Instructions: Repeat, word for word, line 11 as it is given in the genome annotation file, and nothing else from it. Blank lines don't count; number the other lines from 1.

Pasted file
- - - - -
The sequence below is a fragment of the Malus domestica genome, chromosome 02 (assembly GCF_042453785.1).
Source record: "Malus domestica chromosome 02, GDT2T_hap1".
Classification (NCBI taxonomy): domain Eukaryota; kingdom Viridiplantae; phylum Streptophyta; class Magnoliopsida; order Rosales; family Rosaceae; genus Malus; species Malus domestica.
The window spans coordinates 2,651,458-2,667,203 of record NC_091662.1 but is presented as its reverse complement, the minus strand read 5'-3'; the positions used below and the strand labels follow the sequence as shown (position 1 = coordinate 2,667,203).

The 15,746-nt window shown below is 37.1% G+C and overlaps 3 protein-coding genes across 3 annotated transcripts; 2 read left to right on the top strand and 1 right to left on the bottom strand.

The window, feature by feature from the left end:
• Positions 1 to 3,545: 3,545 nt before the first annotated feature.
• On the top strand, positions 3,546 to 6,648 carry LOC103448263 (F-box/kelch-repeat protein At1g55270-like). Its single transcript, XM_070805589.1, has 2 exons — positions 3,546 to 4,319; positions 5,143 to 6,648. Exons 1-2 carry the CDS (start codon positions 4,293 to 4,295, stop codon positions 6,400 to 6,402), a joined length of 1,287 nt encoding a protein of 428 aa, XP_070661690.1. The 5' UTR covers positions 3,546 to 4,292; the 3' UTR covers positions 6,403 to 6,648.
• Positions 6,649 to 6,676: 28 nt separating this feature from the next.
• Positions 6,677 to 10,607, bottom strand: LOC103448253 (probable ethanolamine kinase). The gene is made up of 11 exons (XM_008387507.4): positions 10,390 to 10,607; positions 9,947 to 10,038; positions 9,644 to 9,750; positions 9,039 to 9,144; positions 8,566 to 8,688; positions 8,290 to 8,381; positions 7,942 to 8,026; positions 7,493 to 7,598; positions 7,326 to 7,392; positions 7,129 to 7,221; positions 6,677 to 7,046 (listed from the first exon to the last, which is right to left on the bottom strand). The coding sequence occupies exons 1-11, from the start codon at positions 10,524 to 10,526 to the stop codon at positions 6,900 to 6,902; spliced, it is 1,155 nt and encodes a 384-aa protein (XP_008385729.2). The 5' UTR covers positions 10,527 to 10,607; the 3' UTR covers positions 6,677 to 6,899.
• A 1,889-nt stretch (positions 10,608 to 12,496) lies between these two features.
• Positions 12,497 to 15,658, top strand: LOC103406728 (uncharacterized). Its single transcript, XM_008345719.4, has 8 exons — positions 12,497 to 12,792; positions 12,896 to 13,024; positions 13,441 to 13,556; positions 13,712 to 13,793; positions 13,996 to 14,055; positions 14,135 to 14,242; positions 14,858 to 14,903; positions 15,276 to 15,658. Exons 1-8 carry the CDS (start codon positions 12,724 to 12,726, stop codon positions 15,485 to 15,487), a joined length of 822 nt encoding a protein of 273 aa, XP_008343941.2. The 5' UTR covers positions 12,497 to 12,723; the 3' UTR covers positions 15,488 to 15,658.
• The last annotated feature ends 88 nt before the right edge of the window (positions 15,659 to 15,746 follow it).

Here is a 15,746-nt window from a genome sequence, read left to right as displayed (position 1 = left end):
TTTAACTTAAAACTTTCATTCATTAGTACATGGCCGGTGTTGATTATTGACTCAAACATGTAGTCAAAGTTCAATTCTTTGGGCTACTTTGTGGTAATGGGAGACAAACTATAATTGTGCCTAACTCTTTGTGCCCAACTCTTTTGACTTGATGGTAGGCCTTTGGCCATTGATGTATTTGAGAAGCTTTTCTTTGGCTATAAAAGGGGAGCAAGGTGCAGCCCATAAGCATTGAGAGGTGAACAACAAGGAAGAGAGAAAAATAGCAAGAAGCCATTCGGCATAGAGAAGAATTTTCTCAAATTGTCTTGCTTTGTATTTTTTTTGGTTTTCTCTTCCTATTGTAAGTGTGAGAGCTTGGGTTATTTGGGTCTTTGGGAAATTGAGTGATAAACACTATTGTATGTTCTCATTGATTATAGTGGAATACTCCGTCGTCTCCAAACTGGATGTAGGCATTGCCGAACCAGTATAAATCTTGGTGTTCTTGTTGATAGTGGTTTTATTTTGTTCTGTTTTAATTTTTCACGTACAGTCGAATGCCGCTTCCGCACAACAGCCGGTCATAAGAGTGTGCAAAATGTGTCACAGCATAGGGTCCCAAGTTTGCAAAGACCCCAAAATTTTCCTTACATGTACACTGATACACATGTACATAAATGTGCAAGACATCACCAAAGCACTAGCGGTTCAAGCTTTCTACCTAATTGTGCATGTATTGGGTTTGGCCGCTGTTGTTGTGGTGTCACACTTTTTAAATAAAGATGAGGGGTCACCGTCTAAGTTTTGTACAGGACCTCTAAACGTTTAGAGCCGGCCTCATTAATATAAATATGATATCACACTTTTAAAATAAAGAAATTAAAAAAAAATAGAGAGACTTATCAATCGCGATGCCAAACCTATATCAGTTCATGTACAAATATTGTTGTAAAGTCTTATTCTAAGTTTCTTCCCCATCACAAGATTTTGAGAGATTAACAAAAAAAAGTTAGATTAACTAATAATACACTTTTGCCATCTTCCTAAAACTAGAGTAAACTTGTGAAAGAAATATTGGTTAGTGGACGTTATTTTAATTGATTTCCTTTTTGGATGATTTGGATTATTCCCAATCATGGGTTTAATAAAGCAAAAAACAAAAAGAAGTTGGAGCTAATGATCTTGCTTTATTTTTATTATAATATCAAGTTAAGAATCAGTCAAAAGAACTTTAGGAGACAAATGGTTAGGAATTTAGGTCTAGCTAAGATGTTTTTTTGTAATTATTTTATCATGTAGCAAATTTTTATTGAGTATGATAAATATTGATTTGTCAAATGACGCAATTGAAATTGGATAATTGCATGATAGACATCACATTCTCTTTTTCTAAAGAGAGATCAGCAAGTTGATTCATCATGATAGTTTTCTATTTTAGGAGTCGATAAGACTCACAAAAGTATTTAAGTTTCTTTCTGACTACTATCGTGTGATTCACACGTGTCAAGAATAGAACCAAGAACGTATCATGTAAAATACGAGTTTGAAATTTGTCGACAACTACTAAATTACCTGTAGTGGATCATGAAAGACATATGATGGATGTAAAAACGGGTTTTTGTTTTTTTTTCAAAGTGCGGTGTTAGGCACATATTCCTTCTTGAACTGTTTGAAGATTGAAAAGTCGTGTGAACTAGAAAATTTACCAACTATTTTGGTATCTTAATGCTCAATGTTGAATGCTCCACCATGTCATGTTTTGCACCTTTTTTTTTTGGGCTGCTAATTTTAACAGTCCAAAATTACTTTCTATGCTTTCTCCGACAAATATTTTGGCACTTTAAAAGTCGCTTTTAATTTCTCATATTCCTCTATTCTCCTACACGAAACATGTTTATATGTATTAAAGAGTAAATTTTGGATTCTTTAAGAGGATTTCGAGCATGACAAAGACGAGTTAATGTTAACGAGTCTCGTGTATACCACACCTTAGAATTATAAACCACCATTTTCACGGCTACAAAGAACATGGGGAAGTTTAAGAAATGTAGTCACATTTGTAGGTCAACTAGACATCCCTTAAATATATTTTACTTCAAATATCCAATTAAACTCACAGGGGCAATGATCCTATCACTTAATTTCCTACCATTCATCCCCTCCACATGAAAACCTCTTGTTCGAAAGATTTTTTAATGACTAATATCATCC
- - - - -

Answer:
• A 1,889-nt stretch (positions 10,608 to 12,496) lies between these two features.